Where does the concept of community policing come in here?
I don’t want to give an impression that I have all the ideas, but accidentally, I initiated the idea of community policing. What community policing means is integrating policing into the community? For example, in England, there is hardly any street you wouldn’t see a police man and they are not used to advertising themselves. Yet, a little boy knows exactly the policeman in his street. If anything happens, he knows exactly what to do. In their early stage, one of the things they teach them is the number of police to call in case of any incident. If any stranger comes into the community, the police in that area will register that person. Almost everybody there will know and the police too will know. If such person fails to register, they start to ask questions. The police are treated as part and parcel of the community. Community people know the police in charge of their streets. The policemen know the head of each compartment to which they are assigned. I introduced the idea into the Nigeria police. Let anybody challenge me on this. But we had hardly finished the way we wanted it to work, when some people started saying they were launching community policing. What are you launching in community policing? You are launching nothing. They just do it to embezzle money. Today, everybody is saying community policing, but they don’t know what it means.
What do you have to say about the current structure where only the Inspector General of Police passes instruction down the line in a country as large as Nigeria? What reform do you think needs to be done in that regard?
Even when you have the decentralization of police, I happened to be one of the first persons to advocate decentralization of the police. I suggested it should be decentralized to six zones. At that time, things were not as many as they are today. The idea was to allay the fear being expressed that the governors would misuse the police in the states. It was as a result of that initiative that we now have six Deputy Inspectors-General of Police in charge of the six geo-political zones of the country.
In view of the recent experience of the EndSARS protest and the demand people are making about the reform of the police, what specific reform would you want to suggest to the government to do immediately to restore people’s confidence in the police?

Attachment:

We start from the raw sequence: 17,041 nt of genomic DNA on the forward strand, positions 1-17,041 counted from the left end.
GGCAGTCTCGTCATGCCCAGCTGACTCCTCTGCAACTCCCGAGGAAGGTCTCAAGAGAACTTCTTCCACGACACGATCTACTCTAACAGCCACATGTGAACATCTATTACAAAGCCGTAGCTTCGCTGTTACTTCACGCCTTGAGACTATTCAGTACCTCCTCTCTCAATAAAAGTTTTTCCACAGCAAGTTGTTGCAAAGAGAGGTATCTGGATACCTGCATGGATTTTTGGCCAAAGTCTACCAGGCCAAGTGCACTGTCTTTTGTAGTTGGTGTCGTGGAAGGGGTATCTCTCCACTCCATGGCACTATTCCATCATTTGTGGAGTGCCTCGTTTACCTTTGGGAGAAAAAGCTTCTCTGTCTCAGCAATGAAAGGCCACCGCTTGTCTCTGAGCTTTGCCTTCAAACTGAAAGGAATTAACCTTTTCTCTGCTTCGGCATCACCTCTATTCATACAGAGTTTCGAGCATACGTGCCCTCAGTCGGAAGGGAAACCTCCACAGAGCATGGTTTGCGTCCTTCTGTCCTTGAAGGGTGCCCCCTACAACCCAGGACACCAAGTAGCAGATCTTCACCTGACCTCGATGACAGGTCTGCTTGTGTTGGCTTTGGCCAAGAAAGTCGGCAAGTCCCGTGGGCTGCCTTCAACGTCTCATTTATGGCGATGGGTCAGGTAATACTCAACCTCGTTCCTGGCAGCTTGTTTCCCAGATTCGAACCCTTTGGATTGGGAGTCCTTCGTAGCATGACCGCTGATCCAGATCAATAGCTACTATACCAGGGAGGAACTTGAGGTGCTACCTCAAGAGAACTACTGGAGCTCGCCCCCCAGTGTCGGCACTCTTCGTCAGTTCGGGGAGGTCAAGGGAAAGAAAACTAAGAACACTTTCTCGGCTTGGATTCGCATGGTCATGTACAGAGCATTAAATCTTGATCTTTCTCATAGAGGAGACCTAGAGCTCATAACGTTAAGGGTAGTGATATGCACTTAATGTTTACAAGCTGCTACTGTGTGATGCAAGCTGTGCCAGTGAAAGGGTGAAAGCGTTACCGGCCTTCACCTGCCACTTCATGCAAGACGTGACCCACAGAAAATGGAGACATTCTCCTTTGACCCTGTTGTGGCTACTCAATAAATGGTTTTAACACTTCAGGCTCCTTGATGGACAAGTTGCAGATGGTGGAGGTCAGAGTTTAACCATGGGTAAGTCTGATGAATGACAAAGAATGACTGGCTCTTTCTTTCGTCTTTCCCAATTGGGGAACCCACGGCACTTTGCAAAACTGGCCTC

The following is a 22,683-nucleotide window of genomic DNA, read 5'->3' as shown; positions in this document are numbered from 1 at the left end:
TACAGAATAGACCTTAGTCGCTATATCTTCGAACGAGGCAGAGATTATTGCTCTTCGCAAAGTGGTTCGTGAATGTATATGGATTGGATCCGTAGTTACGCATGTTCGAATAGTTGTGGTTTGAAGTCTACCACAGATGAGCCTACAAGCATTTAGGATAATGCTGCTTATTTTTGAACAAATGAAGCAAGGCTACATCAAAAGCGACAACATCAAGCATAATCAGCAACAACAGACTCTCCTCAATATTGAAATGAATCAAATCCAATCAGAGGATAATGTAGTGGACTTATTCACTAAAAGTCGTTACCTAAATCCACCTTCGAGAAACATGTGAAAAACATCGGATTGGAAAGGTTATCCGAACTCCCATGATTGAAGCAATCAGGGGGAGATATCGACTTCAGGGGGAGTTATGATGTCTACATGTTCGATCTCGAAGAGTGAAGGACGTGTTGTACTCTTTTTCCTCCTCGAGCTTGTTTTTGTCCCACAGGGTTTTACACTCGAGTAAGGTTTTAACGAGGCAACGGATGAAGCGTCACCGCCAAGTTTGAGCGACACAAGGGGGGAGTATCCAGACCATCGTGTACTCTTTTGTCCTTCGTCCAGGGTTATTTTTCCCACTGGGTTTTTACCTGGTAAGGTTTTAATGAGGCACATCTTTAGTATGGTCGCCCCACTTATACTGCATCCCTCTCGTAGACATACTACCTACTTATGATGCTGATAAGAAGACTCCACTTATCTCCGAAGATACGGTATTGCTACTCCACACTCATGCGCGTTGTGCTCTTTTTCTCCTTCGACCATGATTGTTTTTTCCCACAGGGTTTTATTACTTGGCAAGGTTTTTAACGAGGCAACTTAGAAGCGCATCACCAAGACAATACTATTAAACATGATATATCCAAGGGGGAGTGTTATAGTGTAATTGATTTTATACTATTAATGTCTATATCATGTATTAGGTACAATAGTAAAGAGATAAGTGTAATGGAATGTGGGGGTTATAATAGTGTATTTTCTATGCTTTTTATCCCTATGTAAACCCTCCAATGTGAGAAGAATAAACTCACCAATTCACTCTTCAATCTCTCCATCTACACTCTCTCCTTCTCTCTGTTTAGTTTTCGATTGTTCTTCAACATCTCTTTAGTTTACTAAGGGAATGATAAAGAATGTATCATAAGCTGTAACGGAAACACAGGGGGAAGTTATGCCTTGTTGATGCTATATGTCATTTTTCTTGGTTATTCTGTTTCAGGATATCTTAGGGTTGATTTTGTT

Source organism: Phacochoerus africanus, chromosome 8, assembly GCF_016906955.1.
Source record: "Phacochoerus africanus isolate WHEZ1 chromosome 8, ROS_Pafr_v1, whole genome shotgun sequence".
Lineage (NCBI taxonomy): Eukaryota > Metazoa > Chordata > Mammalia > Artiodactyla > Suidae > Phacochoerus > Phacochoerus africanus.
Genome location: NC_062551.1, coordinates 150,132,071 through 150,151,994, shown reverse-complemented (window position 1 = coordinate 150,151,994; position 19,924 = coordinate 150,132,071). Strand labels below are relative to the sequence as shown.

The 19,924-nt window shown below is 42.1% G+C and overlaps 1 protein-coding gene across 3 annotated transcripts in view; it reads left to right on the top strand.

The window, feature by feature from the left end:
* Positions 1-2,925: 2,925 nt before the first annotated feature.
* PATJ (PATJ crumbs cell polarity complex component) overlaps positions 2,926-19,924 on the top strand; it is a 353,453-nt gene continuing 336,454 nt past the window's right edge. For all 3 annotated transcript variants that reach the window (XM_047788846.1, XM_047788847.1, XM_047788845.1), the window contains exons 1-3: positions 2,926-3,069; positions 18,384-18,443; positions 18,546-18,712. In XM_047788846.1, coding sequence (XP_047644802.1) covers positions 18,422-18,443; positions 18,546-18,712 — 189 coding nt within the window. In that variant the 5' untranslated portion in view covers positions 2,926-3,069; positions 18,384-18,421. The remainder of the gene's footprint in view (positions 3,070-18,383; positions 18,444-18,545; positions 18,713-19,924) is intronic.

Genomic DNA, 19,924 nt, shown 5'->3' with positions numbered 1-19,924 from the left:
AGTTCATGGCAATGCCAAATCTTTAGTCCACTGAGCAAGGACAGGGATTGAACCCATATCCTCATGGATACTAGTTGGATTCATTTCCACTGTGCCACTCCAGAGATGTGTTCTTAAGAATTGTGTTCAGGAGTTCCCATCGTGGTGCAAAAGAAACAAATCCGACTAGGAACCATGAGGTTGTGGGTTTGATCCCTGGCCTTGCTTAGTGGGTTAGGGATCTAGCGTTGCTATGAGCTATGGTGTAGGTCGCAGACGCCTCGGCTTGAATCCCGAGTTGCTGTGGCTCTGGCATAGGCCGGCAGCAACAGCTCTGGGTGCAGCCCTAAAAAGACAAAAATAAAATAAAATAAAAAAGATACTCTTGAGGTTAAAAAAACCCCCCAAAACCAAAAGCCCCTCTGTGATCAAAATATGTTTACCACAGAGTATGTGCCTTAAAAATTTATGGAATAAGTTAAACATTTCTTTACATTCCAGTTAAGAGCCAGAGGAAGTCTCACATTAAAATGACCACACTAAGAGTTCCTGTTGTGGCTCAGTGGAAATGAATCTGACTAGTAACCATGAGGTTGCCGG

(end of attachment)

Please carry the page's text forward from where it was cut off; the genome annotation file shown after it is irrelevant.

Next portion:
Unfortunately, this is a time of crisis. What the government needs to do is to assemble knowledgeable people who would look into the police from the time of inception up till now, what has been the obstacle, what are the problems they are facing from year to year, and the way to gradually eliminate those problems. It is not something that can be done overnight. I think we need to decentralize the police. We need to focus more on zonal police command rather than state command. In this country, we don’t give due recognition to those who deserve it. There was a time we had only one deputy IG. I took it to six deputy IGs because I saw that the country was becoming too large for one deputy IG. And the reason I did that was in consideration of suspicion, tribalism, religious bigotry, and so on in the country. I also envisaged a situation where there will be a disagreement between the IG and the deputy IG. But where you have more than one DIG, if one doesn’t cooperate with IG, there is possibility to try another. Where you have one DIG, there is likelihood of undermining the authority of the IG because he knows that in the event of removing the IG, he steps into his position. Where you have multiple DIGs, nobody can anticipate who will become the next IG. There will also be competition for performance. If they can make the committee they are going to set up very wide to include people with knowledge about police, I think it may help them.